NEW YORK (AP) — Most of Wall Street is pulling lower on Thursday, but the indefatigable rise for big tech stocks is helping the market trim its losses.
The S&P 500 was down 0.5% in early afternoon trading, with nearly three quarters of the stocks in the index lower. Among the hardest-hit were banks, oil producers and other companies that most need the economy to pull out of its recession. Treasury yields were also sinking in a sign of increased caution, while gold ticked down from its record level.
The Dow Jones Industrial Average was down 244 points, or 0.9%, at 26,294, as of 1 p.m. Eastern time. But it had been down as many as 547 points earlier in the morning. The S&P 500 also clawed back most of an earlier loss, one that reached 1.7%.
Stronger-than-expected profit reports from UPS and other companies helped the market trim its losses. So did steadying prices for Amazon and other big tech-oriented stocks, which are set to report their own results after the day's trading ends. They helped the Nasdaq composite erase an earlier loss and climb 0.2%.
The jumbled trading comes after a report showed that layoffs are continuing at their stubborn pace across the country, denting hopes that the economy can recover nearly as quickly as it plummeted into recession. A separate report on Thursday showed that the U.S. economy contracted at a nearly 33% annual rate in the spring, the worst quarter on record.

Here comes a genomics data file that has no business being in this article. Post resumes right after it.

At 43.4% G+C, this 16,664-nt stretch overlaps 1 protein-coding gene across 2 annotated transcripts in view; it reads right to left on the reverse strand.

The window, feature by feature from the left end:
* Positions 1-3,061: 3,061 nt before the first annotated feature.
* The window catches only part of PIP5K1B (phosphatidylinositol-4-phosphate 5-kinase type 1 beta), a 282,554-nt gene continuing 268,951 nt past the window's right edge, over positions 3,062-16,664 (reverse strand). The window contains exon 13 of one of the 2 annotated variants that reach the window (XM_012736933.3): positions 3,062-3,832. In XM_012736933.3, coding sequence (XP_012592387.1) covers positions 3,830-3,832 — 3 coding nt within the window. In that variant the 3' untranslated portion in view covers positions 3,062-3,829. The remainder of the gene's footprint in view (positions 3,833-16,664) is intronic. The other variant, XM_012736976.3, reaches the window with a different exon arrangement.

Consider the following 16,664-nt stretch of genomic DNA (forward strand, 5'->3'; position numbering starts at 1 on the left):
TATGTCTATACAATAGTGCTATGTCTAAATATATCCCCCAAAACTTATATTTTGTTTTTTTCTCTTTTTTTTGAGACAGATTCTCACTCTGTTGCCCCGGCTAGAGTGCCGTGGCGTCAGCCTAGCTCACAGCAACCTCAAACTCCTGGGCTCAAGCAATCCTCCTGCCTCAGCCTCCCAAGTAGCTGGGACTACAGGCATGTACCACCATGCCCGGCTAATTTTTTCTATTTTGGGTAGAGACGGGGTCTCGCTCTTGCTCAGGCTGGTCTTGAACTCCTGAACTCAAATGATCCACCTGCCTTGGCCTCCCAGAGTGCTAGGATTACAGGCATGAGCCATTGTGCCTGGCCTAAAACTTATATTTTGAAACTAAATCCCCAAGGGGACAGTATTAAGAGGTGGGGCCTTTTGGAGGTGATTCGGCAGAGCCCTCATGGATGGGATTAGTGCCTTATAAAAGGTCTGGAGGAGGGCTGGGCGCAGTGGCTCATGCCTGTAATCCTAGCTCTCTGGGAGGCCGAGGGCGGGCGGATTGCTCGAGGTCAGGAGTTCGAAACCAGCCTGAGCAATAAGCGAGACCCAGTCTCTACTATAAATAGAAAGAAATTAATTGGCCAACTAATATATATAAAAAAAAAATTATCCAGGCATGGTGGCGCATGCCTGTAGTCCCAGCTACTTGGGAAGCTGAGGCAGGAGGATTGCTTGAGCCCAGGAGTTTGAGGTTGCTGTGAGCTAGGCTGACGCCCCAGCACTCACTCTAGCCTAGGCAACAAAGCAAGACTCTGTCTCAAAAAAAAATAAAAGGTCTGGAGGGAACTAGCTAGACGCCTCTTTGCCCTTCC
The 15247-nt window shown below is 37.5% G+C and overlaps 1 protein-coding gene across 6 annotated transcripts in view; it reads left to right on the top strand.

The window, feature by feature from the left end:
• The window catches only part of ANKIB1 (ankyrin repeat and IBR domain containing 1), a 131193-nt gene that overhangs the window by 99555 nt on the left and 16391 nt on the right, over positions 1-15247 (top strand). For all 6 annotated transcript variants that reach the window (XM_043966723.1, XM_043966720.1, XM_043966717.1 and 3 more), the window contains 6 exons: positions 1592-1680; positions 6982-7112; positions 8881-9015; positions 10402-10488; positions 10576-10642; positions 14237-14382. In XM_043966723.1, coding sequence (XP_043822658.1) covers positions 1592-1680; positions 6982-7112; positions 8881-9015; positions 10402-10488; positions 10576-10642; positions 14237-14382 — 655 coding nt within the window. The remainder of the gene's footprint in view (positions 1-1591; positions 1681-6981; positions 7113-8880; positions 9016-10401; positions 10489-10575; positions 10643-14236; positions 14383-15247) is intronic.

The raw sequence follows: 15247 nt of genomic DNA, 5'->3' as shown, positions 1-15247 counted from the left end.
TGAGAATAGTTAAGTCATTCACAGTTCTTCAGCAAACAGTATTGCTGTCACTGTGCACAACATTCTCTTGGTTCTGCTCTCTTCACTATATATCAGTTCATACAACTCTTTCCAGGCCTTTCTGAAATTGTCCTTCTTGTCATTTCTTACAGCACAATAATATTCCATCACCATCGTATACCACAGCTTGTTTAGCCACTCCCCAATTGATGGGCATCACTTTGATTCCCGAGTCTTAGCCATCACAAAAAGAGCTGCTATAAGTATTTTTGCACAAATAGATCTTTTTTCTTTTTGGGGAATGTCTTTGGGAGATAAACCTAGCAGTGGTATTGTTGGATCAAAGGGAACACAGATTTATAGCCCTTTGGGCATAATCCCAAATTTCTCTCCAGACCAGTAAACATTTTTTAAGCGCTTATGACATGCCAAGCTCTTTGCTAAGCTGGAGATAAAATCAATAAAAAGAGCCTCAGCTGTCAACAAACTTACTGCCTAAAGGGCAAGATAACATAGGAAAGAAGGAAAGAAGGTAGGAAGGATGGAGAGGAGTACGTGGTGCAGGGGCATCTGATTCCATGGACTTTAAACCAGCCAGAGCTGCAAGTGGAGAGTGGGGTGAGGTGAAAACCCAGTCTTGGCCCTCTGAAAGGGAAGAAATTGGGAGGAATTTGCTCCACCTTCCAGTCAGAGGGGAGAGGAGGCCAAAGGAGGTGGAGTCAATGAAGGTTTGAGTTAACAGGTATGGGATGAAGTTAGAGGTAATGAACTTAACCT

Markets worldwide had already turned lower before those reports were released. An earlier report showed that Germany’s economy, Europe’s largest, suffered through its worst quarter on record during the spring, a contraction more than twice as sharp as during the global financial crisis in early 2009.
It all added to a frantic day for markets, which is scheduled to be the busiest for profit reports among S&P 500 companies within the busiest week this earnings season. Investors had already been expecting Thursday’s reports on the economy to be weak, “so the real story today for traders is earnings,” said Chris Larkin, managing director of trading and investment product at E-Trade Financial.
Earnings reports have mostly been better than Wall Street’s expectations so far, but they’ve been far below year-ago levels, before the pandemic struck. The big companies in the S&P 500 are on track to report a nearly 40% drop for the second quarter from a year earlier, according to FactSet.
With four of the biggest companies in the world set to report their quarterly results shortly after markets close on Thursday, Larkin said trading is likely to be bumpy.
Energy stocks had some of the market's sharpest losses, dropping in concert with oil prices amid worries about a weaker economy. Exxon Mobil dropped 4.3%, and ConocoPhillips lost 5.3%.
Financial stocks were also weak, hurt by a drop in interest rates that reins in the profits to be made from lending. JPMorgan Chase fell 2.5%, and Citigroup lost 3.4%